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Commentary: How to deal with everyday injustices at the office

Not being credited, not being thanked — they happen to everyone, says one observer at the Financial Times.

LONDON: When the chief executive names all those who worked on the rebranding, he leaves you out.

The day after the conference you had spent eight months organising, your boss does not thank you.

The in-house education plan you drafted and submitted receives an effusive thank-you from the human resources director — to your line manager, who did no more than rewrite the introduction and switch around a couple of paragraphs.

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Plenty is written about how to ask for salary increases, seek out development opportunities or stop your career progress being derailed by a work break. Less often discussed are the everyday slights, irritations and covert put-downs that make up so much of corporate life.

So if you have been subjected to one of these company insults — and yours must be a singular career if you have not — what should you do?

We are not talking here about sexual or racial harassment or serious bullying, which you should report, persistently, until action is taken. This is about the small affronts that nevertheless rankle, that keep you awake at night, because you feel overlooked or unappreciated.

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However badly treated you think you have been, there is sometimes a case for doing nothing. You should ask yourself: how much does this really matter?

What seems important to you might, in your boss’s or company’s mind, be a matter of no great consequence. Possibly no one was trying to insult you; perhaps they did not even notice that you had not been acknowledged.

Often, what seems like a calculated insult is just thoughtlessness. You could try to forget your hurt, think about all the positives in your job, and move on.

A woman engaged in a discussion in a cafe. (Photo: Pixabay)


Another option is the passive-aggressive message. You could email the boss who did not thank you for the work, asking if she felt it went okay. If you were the sole organiser of the all-day conference, this is relatively low risk. You will probably get an email back saying:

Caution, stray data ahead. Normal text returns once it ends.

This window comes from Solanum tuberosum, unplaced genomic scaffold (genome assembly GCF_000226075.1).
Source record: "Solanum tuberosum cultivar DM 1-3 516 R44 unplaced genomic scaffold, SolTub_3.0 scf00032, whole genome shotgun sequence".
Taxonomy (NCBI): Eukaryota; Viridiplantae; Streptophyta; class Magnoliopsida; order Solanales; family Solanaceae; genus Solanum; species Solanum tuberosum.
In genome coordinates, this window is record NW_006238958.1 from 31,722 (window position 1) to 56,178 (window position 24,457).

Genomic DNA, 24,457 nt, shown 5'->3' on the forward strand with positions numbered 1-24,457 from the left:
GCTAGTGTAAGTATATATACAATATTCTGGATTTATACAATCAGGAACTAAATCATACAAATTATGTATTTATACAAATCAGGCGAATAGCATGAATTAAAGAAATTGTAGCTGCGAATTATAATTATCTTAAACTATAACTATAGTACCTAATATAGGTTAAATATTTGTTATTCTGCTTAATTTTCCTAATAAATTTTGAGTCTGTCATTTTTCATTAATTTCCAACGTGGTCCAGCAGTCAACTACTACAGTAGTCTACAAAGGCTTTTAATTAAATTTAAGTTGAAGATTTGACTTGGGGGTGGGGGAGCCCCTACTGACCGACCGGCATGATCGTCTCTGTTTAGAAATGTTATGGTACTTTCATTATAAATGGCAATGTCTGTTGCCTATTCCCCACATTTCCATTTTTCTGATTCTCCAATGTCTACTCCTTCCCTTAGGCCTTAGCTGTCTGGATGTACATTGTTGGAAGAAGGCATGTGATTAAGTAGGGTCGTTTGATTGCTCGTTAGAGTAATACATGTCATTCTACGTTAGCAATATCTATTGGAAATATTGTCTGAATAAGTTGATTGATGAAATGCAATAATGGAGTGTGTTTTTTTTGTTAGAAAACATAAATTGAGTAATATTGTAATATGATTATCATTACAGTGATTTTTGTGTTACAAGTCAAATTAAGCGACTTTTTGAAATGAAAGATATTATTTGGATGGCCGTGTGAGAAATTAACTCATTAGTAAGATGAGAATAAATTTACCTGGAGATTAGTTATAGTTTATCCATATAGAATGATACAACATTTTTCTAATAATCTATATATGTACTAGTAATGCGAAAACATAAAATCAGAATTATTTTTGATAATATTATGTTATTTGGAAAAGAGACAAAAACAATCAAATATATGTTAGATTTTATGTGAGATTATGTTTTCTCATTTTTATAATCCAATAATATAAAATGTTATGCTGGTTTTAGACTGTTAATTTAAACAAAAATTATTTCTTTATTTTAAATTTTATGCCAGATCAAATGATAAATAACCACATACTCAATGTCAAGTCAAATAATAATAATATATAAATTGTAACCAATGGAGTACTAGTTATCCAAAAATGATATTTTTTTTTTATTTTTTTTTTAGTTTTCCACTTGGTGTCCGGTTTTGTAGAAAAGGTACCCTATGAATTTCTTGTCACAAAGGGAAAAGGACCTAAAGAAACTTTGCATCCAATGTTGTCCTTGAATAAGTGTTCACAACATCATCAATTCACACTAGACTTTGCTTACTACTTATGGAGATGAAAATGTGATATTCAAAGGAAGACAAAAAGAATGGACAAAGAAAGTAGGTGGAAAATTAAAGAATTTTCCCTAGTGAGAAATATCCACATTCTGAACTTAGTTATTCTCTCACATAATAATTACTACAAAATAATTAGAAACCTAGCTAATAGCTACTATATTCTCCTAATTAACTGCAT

Yes, I meant to say, I thought it was great. Well done.

When you are not the only contributor to a project and your name has been left off the list of those who participated, it is trickier. Calling attention to the list compiler’s lapse could produce a “So sorry, many apologies for leaving you out!”

But there is also a danger that you will simply annoy the compiler, who will mark you down as a whinger. That may be a price worth paying for your own self-esteem.

If the insult was not perpetrated by your manager, it is easier to respond. You can explain what has happened and ask him to intercede on your behalf. A decent manager will act immediately, making sure you get some credit.

If yours does not, clearly preferring not to annoy the higher-ups, start looking for a move, either in the company or elsewhere. One of a manager’s most important jobs is to protect the members of their team.


An alternative is to bide your time. There may be a better moment to ensure you get the acknowledgment you think you are due.

At your six-month or annual appraisal, you could mention the overlooked achievement as something you had done and have it placed on your record.

To avoid being overlooked in the first place, you can note your contribution all along the way. You can send emails updating everyone on the work. You can record it on social media. Just do not overdo it or appear too needy.

Or you can just do as well next time, in the expectation that it will eventually be acknowledged. The best managers will pay attention. Those who do not are not going to help you in your career anyway. Once again, if this happens too often, move on.

Try to be the colleague who makes sure others are included in the praise. And if you are the manager doling out the thanks, spend some time finding out who really did the work. They do notice. 

Praise is the most powerful motivator, and it costs you and the company nothing.

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Source: Financial Times/sl